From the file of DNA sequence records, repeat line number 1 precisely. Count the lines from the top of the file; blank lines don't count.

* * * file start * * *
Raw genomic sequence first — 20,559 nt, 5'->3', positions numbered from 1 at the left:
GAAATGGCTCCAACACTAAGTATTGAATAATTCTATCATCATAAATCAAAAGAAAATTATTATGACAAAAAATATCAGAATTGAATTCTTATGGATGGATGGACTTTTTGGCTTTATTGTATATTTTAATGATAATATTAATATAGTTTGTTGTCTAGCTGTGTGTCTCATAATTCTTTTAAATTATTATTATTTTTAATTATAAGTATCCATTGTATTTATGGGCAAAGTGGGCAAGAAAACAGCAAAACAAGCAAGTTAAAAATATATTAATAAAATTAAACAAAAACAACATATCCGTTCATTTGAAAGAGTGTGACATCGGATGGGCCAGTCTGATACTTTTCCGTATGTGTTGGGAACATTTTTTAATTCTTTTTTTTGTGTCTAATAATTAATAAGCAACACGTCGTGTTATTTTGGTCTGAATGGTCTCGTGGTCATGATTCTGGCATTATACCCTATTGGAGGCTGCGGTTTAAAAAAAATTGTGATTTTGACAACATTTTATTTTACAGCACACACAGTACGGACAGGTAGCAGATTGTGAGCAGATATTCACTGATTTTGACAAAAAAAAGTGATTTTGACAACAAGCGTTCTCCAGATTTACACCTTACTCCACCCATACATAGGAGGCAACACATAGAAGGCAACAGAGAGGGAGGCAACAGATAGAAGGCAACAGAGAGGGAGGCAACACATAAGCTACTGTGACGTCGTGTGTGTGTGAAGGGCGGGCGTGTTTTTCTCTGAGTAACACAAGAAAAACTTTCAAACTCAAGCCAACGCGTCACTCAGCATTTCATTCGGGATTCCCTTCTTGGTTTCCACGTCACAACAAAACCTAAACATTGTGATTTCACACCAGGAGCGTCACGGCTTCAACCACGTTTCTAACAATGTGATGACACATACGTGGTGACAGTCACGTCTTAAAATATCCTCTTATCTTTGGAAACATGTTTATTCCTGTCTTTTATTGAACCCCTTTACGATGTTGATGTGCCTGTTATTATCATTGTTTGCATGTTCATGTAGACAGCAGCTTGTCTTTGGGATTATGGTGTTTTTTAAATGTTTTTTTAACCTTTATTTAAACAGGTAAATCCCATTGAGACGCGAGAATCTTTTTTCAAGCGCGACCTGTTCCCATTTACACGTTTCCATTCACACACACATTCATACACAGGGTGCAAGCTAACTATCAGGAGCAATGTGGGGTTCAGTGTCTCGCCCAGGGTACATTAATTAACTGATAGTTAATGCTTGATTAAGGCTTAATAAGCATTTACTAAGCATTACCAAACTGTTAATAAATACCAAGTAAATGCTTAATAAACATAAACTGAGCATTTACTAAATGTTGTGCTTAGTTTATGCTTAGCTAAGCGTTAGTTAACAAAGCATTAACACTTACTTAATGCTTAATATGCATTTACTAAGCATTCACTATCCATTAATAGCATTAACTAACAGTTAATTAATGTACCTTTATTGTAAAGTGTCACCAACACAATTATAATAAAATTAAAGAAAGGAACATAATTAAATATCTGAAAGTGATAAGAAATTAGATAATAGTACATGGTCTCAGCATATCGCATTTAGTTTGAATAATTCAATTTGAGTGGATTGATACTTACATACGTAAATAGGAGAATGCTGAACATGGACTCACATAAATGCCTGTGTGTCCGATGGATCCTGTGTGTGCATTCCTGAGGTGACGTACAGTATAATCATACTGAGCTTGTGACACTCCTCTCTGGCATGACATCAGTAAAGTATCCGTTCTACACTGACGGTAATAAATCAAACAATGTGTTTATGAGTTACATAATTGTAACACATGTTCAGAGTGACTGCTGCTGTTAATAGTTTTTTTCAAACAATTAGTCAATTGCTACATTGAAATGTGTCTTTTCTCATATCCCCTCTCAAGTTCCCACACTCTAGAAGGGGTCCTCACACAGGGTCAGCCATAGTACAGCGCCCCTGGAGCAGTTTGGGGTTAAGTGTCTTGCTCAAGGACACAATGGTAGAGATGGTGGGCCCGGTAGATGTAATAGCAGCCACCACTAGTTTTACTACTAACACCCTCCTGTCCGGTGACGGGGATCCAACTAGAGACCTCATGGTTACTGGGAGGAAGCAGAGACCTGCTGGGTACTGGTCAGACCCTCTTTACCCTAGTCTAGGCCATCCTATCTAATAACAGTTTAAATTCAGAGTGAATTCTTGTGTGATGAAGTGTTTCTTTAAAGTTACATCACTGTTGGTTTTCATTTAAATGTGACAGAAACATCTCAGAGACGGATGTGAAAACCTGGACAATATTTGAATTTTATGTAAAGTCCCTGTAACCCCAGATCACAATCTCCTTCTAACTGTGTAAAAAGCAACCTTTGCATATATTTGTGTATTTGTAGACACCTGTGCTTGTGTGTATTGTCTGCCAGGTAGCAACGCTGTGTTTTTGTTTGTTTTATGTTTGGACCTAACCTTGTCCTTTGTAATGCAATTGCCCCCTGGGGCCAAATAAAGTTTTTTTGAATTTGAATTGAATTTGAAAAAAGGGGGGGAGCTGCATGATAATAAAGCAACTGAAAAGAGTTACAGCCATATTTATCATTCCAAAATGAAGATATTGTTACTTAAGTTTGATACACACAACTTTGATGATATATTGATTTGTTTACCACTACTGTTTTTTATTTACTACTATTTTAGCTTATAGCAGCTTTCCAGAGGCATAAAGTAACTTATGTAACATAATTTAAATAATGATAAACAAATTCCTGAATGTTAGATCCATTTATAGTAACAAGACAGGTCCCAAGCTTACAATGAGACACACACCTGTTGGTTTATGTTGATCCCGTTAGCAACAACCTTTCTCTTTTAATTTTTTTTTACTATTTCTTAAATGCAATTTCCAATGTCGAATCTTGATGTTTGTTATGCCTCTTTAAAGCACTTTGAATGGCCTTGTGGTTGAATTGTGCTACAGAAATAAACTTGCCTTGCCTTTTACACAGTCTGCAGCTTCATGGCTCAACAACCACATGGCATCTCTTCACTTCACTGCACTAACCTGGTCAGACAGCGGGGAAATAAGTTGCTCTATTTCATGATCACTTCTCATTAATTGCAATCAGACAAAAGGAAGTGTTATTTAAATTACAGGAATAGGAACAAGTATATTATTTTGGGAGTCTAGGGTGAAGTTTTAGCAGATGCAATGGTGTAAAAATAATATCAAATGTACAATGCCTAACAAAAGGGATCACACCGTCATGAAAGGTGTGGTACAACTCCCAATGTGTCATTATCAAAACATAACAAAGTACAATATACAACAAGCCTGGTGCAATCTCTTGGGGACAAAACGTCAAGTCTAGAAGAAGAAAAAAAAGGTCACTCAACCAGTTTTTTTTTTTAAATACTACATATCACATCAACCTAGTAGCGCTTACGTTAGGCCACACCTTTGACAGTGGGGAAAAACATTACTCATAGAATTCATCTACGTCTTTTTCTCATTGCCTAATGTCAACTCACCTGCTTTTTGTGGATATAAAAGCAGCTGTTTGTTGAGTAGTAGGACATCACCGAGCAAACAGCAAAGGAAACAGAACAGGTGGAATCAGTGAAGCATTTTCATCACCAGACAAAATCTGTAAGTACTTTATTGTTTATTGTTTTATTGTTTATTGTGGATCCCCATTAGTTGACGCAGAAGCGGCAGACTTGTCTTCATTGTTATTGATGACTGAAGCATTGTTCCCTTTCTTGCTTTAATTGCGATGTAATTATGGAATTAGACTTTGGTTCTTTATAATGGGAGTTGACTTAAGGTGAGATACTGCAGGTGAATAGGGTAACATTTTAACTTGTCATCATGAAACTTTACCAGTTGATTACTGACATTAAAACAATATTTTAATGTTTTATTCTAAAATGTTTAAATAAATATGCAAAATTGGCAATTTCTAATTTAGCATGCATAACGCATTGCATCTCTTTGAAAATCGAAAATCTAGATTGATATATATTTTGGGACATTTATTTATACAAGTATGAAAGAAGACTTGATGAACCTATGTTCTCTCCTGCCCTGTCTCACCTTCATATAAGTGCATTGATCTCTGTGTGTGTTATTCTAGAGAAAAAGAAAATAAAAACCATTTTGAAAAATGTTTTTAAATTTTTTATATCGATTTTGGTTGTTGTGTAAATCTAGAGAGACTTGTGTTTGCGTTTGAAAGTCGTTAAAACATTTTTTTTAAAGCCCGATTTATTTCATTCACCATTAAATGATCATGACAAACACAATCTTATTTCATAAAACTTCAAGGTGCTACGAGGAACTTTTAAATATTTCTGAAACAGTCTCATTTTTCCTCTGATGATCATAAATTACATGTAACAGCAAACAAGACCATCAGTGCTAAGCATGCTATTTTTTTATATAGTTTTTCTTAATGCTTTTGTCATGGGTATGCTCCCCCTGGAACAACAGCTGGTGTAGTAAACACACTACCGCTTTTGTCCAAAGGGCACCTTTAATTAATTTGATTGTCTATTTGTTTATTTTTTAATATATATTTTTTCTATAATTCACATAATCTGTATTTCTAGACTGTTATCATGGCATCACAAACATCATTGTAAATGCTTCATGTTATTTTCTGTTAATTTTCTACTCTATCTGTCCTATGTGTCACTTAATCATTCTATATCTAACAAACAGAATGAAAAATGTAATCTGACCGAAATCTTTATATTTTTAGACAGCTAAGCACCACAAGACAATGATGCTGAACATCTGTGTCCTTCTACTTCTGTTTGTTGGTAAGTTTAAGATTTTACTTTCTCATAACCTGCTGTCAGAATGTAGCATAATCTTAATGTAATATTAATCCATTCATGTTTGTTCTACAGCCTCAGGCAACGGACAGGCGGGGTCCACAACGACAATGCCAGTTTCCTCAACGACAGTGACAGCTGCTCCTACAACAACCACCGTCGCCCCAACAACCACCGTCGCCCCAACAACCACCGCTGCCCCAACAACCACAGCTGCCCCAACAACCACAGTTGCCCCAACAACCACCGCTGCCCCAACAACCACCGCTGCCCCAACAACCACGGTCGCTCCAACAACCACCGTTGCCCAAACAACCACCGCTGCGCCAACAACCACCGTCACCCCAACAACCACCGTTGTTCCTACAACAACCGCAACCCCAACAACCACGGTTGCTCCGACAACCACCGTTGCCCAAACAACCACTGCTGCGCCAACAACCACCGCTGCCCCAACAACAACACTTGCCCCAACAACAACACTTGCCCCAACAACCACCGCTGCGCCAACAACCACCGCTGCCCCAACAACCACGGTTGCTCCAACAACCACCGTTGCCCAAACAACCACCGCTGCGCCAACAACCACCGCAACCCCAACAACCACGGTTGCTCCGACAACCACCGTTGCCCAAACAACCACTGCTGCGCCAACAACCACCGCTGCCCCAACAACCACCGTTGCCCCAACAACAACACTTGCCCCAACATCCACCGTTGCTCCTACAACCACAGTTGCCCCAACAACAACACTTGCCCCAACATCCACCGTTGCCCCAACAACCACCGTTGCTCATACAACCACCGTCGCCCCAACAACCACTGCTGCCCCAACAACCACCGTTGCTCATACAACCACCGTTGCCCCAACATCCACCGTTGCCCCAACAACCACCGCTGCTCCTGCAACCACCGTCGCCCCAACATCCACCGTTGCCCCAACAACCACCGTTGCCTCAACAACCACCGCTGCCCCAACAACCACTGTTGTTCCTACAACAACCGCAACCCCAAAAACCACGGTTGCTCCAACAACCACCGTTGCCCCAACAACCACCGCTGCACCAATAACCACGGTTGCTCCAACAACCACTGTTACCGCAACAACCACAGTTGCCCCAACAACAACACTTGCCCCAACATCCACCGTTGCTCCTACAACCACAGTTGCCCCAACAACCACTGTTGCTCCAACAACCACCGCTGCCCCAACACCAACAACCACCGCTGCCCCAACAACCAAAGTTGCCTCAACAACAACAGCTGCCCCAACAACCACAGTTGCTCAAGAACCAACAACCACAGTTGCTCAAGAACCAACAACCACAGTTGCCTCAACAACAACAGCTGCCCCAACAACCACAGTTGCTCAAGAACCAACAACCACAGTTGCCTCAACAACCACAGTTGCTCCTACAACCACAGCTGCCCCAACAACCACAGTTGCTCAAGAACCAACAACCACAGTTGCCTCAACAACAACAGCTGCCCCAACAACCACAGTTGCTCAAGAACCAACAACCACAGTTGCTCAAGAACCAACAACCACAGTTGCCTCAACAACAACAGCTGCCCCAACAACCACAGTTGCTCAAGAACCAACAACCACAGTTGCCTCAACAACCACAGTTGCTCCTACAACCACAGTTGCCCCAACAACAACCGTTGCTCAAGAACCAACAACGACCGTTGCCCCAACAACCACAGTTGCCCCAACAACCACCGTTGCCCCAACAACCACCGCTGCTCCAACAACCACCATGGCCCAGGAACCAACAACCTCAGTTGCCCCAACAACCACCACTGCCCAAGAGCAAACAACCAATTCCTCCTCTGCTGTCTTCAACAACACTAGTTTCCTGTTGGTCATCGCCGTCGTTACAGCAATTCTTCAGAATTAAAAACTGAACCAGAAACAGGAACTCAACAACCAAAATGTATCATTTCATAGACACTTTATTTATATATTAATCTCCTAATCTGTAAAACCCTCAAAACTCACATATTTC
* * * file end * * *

Raw genomic sequence first — 20,559 nt, 5'->3', positions numbered from 1 at the left: